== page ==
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The Fair Housing Center Joined the National Fair Housing Alliance and 18 Other Fair Housing Organizations to File a National Housing Discrimination Complaint Against Deutsche Bank, Ocwen Financial, and Altisource

On July 26, 2017, The Fair Housing Center joined the National Fair Housing Alliance (NFHA) and 18 other fair housing organizations to announce new evidence in support of allegations that Deutsche Bank, Ocwen Financial, and Altisource companies continue to discriminate against communities of color in 30 metropolitan areas across the United States. An amended administrative complaint filed with HUD accuses Deutsche Bank AG, Deutsche Bank National Trust, Deutsche Bank Trust Company Americas, Ocwen Financial Corporation, and Altisource Portfolio Solution, Inc. of failing to provide required routine maintenance on bank-owned homes in middle- and working-class African American and Latino neighborhoods, while consistently providing routine maintenance on similar bank-owned homes in white neighborhoods. 1,100 homes were investigated across the U.S., and approximately 30,000 photographs reveal a stark pattern of discriminatory conduct.

“We can’t expect to rebuild our community if banks don’t take responsibility for keeping their properties in decent condition,” commented Michael Marsh, President and CEO of The Fair Housing Center. “By failing to perform basic tasks like mowing the lawn or fixing broken windows, Deutsche, Ocwen, and Altisource are directly contributing to the blight and instability in our neighborhoods of color. This is what we fight for every day: to make sure all families in our community have the same opportunity to live in safe, thriving neighborhoods, and to hold banks accountable for the role they play in that.”

Poorly maintained bank-owned properties create a harmful and dangerous environment for the local community. They also drive down the property value of homes owned by neighbors – causing the overall community to be economically depressed. The practice of neglecting foreclosed properties in African American and Latino communities increases the economic divide, perpetuates segregation, and denies people within these communities the right to fair and safe housing.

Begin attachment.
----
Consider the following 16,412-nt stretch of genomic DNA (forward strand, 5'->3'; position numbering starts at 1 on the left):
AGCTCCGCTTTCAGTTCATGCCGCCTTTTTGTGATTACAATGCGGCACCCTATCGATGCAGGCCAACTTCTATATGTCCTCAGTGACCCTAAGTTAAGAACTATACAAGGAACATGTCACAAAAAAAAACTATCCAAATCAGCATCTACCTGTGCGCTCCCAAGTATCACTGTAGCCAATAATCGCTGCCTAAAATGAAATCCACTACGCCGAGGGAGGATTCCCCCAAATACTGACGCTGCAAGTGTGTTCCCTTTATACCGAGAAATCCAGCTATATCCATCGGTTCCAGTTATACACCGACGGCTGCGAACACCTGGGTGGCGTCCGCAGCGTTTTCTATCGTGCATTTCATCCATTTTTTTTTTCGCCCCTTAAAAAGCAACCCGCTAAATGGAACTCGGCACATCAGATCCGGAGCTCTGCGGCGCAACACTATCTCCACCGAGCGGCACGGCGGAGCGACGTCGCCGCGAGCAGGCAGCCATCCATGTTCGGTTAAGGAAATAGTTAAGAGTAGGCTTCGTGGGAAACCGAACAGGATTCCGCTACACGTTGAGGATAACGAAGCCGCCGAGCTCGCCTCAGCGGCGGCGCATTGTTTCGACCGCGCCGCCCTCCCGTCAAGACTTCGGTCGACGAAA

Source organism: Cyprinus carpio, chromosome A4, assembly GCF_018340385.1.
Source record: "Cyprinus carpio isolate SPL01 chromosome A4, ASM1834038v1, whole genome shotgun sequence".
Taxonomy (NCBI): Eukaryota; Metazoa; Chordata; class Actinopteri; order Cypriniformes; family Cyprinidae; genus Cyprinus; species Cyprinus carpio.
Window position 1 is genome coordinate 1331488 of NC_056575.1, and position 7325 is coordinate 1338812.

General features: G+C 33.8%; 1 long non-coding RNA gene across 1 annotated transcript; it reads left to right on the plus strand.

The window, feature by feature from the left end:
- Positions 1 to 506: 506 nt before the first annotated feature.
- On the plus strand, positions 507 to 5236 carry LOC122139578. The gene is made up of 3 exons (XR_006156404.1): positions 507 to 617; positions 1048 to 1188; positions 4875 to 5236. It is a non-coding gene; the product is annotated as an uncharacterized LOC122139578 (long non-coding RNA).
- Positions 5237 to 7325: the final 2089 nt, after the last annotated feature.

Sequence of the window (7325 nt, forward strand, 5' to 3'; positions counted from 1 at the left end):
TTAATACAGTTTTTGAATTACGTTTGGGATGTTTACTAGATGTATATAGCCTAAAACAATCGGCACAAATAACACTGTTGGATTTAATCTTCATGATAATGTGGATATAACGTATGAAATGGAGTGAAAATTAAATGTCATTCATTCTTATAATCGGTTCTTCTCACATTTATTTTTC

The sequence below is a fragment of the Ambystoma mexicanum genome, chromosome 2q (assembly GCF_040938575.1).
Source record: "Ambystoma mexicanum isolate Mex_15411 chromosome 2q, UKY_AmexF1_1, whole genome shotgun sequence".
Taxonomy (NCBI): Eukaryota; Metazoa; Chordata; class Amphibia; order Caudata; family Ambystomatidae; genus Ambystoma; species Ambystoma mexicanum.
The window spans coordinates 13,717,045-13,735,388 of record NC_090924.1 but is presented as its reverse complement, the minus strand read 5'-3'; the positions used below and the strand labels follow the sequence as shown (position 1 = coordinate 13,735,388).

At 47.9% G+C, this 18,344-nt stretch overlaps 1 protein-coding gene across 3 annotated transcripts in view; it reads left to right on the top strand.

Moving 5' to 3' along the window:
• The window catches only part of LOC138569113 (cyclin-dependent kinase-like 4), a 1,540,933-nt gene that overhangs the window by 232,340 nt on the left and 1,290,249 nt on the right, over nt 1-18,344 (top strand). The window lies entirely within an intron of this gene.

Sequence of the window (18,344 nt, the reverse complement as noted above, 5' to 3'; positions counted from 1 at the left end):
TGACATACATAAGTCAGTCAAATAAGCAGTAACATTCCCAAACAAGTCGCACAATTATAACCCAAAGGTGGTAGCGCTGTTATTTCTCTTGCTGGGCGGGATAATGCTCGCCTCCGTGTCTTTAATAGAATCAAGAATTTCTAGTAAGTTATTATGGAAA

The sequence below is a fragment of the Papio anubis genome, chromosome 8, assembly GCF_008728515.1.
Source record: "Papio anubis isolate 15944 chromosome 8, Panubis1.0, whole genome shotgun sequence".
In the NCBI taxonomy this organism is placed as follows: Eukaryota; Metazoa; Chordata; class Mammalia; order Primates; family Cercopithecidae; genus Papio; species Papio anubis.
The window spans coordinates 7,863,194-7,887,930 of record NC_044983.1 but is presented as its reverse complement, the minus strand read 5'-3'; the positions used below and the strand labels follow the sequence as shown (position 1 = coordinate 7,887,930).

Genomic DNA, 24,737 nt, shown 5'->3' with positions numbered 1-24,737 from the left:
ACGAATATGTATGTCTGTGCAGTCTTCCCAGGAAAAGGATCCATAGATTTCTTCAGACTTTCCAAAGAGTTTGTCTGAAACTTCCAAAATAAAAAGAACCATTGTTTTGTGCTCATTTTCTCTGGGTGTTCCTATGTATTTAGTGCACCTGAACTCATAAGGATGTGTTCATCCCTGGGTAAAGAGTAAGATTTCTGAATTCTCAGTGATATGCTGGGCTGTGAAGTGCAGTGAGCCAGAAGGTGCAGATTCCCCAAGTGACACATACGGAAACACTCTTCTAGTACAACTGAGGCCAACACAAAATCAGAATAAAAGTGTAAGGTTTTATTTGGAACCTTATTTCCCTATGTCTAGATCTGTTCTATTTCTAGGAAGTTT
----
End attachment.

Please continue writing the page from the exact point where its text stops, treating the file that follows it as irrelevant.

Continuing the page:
NFHA asserts that Deutsche Bank’s properties in predominantly white working- and middle-class neighborhoods are far more likely to have the lawns mowed and edged regularly, invasive weeds and vines removed, windows and doors secured or repaired, litter and trash removed, leaves raked, and graffiti erased from the property. “Yet, Deutsche Bank-owned homes in predominantly middle-and working-class African American and Latino neighborhoods are more likely to be left neglected with debris and trash on the property, wildly overgrown grass, and invasive plants covering the yards. Windows and doors are often unsecured, left wide open, or boarded, and graffiti as well as dead animals are left on the premises,” said Shanna Smith, President and CEO of NFHA.

She added, “Poor maintenance destroys a home’s curb appeal and invites vandalism or squatters because the home appears to be abandoned. Also, the blight caused by this neglect results in declining home values for African American and Latino families who live nearby, deepening the racial wealth gap and inequality in America.”

View photos of the properties here.

View a map of affected communities at nationalfairhousing.org/community-map/.

Highlights of Significant Racial Disparities in Toledo

Between 2012 and 2016, The Fair Housing Center investigated 25 Deutsche Bank foreclosures in African American, Latino, and White neighborhoods in metro Toledo.

  • 4% of the Deutsche Bank homes in African American neighborhoods had unsecured or broken doors, while only 18.8% in predominantly white neighborhoods had the same problem.
  • 6% of the Deutsche Bank homes in African American neighborhoods had damaged steps or handrails, while none of the Deutsche properties in white neighborhoods had the same problem.
  • 7% of the Deutsche homes in African American neighborhoods had broken or boarded windows, while only 31.3% of the Deutsche properties in white neighborhoods had the same problem.
  • 7% of the Deutsche Bank homes in African American neighborhoods had broken or hanging gutters, while only 12.5% of Deutsche properties in predominantly white neighborhoods had the same problem.


Below is a list of the 30 metro areas involved in the investigation:


Baltimore, MD
Baton Rouge, LA
Chicago, IL
Cleveland, OH
Columbus, OH
Dallas, TX
Dayton, OH
Denver, CO
Detroit, MI (suburban communities)
Gary, IN
Grand Rapids, MI
Greater Palm Beaches, FL
Hampton Roads, VA
Hartford, CT
Indianapolis, IN
Kansas City, MO
Memphis, TN
Miami, FL
Milwaukee, WI
Minneapolis, MN
Muskegon, MI
New Orleans, LA
Orlando, FL
Philadelphia, PA
Prince George’s Cty, MD/Washington, D.C.
Providence, RI
Richmond, VA
Tampa, FL
Toledo, OH
Vallejo, CA

Detailed statistics and photos are available at www.nationalfairhousing.org.

 

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